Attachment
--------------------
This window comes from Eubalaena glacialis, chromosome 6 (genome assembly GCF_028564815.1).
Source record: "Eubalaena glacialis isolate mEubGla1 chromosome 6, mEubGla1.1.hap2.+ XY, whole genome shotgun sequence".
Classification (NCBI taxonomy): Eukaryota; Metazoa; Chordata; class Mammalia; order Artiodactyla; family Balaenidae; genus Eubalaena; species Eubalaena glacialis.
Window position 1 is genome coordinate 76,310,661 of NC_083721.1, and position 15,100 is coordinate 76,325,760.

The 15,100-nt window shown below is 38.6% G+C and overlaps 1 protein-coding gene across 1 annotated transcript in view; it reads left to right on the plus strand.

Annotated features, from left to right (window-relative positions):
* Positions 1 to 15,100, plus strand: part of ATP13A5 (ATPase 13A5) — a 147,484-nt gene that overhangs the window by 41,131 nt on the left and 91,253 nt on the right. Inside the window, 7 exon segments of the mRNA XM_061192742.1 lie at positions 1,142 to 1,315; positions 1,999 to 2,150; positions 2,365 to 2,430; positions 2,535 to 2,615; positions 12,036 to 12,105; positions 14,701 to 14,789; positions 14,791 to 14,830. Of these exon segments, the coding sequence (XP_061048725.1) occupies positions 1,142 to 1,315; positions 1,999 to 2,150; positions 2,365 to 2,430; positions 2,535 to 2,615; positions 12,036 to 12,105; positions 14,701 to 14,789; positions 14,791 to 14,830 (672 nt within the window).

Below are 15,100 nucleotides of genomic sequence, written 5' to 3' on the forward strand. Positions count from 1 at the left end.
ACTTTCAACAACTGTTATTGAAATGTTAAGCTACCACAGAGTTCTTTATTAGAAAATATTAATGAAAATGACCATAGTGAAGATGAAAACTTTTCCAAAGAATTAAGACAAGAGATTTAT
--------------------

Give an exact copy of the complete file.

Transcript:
This window comes from Eubalaena glacialis, chromosome 6 (genome assembly GCF_028564815.1).
Source record: "Eubalaena glacialis isolate mEubGla1 chromosome 6, mEubGla1.1.hap2.+ XY, whole genome shotgun sequence".
Classification (NCBI taxonomy): Eukaryota; Metazoa; Chordata; class Mammalia; order Artiodactyla; family Balaenidae; genus Eubalaena; species Eubalaena glacialis.
Window position 1 is genome coordinate 76,310,661 of NC_083721.1, and position 15,100 is coordinate 76,325,760.

The 15,100-nt window shown below is 38.6% G+C and overlaps 1 protein-coding gene across 1 annotated transcript in view; it reads left to right on the plus strand.

Annotated features, from left to right (window-relative positions):
* Positions 1 to 15,100, plus strand: part of ATP13A5 (ATPase 13A5) — a 147,484-nt gene that overhangs the window by 41,131 nt on the left and 91,253 nt on the right. Inside the window, 7 exon segments of the mRNA XM_061192742.1 lie at positions 1,142 to 1,315; positions 1,999 to 2,150; positions 2,365 to 2,430; positions 2,535 to 2,615; positions 12,036 to 12,105; positions 14,701 to 14,789; positions 14,791 to 14,830. Of these exon segments, the coding sequence (XP_061048725.1) occupies positions 1,142 to 1,315; positions 1,999 to 2,150; positions 2,365 to 2,430; positions 2,535 to 2,615; positions 12,036 to 12,105; positions 14,701 to 14,789; positions 14,791 to 14,830 (672 nt within the window).

Below are 15,100 nucleotides of genomic sequence, written 5' to 3' on the forward strand. Positions count from 1 at the left end.
ACTTTCAACAACTGTTATTGAAATGTTAAGCTACCACAGAGTTCTTTATTAGAAAATATTAATGAAAATGACCATAGTGAAGATGAAAACTTTTCCAAAGAATTAAGACAAGAGATTTAT